Corruption Is Getting Worse In Asia, Report Shows
Cambodia’s anti-graft unit seems to be ineffective

With an average score of just 44 out of 100 for three consecutive years, the Asia-Pacific region is making little progress in the fight against corruption, Transparency International commented on its latest Corruption Perceptions Index which takes 0 as highly corrupt and 100 as corruption-free.

Compared to other regions, Asia-Pacific is on par with the Americas (average score: 44) in its lack of progress and behind Western Europe and the European Union (average score: 66), the report showed.

Within Asia, North Korea in 2018 was ranked as the most corrupt country with the closed communist nation receiving one of the worst scores in the index. Despite showing a slight improvement in its corruption score in 2017, it fell from 17 in 2017 to 14 in 2018.

This drop in score appeared across the board in Asia, with China, Vietnam, Myanmar and Cambodia dropping between one and three points from the previous year. Only Laos is able to say it isn’t getting worse. The country scored 29/100 for the second consecutive year.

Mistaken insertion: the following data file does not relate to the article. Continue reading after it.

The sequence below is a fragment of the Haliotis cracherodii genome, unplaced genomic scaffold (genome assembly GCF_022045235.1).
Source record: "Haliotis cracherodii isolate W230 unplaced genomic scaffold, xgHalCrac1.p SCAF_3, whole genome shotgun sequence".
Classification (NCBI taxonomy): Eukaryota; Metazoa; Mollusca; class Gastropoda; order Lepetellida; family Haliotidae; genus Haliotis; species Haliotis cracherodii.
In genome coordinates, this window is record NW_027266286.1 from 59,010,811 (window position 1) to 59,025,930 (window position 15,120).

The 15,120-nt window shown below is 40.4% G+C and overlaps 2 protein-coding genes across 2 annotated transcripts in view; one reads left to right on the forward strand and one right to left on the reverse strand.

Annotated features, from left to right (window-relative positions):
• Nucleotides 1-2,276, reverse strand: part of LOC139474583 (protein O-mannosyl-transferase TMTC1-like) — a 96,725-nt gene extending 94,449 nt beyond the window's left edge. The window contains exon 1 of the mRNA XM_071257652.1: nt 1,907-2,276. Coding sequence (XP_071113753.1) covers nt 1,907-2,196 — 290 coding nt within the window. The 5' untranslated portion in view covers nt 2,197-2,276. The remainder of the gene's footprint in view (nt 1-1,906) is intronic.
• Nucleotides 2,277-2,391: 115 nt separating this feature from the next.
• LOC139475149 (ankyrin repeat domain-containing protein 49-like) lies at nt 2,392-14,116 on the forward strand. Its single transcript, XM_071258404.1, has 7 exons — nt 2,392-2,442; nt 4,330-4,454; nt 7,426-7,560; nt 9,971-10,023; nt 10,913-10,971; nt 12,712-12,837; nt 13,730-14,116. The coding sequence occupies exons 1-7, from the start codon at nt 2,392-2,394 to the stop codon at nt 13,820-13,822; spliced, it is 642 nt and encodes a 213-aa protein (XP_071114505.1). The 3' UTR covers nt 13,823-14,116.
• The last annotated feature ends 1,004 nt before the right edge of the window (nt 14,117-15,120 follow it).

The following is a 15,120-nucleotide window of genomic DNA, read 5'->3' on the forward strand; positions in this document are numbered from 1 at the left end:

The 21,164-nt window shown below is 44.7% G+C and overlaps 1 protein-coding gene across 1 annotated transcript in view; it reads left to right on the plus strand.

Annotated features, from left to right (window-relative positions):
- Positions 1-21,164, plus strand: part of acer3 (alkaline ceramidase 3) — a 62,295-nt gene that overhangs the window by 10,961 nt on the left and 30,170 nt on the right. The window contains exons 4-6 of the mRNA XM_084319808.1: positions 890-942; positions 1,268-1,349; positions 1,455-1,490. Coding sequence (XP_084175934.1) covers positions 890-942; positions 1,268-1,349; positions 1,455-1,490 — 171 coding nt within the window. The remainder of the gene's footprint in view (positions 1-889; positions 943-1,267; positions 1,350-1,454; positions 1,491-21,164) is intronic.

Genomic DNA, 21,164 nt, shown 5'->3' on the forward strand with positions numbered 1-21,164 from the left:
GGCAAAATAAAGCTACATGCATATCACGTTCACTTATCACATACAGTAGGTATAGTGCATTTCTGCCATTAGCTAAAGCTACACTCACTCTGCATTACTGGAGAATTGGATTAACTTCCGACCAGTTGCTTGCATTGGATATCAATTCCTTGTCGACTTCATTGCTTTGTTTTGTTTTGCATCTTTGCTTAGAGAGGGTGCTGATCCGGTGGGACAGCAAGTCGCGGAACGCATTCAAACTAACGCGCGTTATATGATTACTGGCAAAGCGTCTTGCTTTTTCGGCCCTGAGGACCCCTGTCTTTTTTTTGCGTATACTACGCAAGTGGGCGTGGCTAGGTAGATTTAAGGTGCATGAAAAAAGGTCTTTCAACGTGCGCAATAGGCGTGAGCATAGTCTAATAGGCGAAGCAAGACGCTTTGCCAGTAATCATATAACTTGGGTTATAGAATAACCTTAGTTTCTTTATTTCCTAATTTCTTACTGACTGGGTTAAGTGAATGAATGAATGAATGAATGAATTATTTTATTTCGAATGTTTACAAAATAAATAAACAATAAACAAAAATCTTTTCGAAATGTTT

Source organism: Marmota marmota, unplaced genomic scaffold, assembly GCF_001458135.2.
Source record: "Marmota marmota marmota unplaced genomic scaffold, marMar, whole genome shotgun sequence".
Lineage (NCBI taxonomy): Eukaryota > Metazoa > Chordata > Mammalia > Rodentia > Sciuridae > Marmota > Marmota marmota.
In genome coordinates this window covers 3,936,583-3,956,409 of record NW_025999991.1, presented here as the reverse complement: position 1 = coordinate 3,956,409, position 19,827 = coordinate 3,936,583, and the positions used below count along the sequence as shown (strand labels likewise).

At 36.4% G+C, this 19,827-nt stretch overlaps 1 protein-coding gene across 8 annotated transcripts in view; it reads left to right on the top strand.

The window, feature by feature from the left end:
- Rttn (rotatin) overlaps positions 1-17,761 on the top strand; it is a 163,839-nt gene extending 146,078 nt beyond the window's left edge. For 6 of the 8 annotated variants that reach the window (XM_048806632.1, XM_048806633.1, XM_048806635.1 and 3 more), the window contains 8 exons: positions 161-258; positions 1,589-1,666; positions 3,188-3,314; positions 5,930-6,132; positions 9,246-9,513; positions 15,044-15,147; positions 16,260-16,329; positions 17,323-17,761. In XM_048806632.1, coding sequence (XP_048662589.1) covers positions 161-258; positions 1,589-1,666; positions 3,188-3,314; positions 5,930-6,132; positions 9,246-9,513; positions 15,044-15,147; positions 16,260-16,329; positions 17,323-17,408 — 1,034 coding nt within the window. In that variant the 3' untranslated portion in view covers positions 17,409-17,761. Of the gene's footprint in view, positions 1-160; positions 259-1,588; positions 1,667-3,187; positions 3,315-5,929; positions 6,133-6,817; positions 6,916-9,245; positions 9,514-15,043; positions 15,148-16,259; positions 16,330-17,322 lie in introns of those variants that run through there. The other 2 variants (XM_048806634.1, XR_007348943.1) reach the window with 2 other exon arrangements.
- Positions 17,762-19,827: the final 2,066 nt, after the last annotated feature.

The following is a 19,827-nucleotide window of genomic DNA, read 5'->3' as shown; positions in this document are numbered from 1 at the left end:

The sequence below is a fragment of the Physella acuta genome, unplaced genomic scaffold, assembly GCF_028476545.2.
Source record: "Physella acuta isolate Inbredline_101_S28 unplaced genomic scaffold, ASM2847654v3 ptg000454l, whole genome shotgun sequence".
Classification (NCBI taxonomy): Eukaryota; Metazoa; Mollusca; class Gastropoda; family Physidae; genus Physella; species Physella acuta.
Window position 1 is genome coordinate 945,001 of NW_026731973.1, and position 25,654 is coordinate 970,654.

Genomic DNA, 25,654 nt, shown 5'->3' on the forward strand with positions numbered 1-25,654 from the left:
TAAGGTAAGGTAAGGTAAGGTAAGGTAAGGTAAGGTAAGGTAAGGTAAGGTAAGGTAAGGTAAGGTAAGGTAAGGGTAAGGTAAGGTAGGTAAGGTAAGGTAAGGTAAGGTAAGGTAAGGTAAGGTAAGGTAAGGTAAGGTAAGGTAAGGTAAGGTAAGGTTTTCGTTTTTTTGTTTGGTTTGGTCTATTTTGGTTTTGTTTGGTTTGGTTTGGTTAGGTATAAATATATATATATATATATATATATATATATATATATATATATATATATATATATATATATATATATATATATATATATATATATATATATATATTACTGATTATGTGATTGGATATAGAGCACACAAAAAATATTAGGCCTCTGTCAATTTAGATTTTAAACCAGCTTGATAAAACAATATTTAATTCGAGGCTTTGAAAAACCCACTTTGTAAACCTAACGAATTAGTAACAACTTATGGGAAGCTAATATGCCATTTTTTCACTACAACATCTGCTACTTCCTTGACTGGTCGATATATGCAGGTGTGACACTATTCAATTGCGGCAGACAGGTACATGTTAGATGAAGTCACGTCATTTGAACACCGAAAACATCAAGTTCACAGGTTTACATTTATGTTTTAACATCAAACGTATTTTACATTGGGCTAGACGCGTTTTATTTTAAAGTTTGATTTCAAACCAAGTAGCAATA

The Philippines obtained a score of 36 in 2018 from 34 in 2017, jumping from 111th to 99th out of 180 countries. Vietnam was a decliner, scoring 33, down two points from 2017.

“Vietnam has taken a strong approach towards prosecution and punishment of corrupt individuals over the last few years,” the report said.

“Strong enforcement efforts are only part of a comprehensive and effective anti-corruption strategy. In addition, weak democratic institutions and few political rights cast serious doubts on the fairness of the arrests and prosecutions in the country,” the report added.

It cited recent scandals in which Vietnamese government officials were bribed by companies in return for development assistance or government contracts.

Corruption Is Getting Worse In Asia, Report Shows“Corruption is much more likely to flourish where democratic foundations are weak and, as we have seen in many countries, where undemocratic and populist politicians can use it to their advantage,” said Transparency International’s chairwoman, Delia Ferreira Rubio.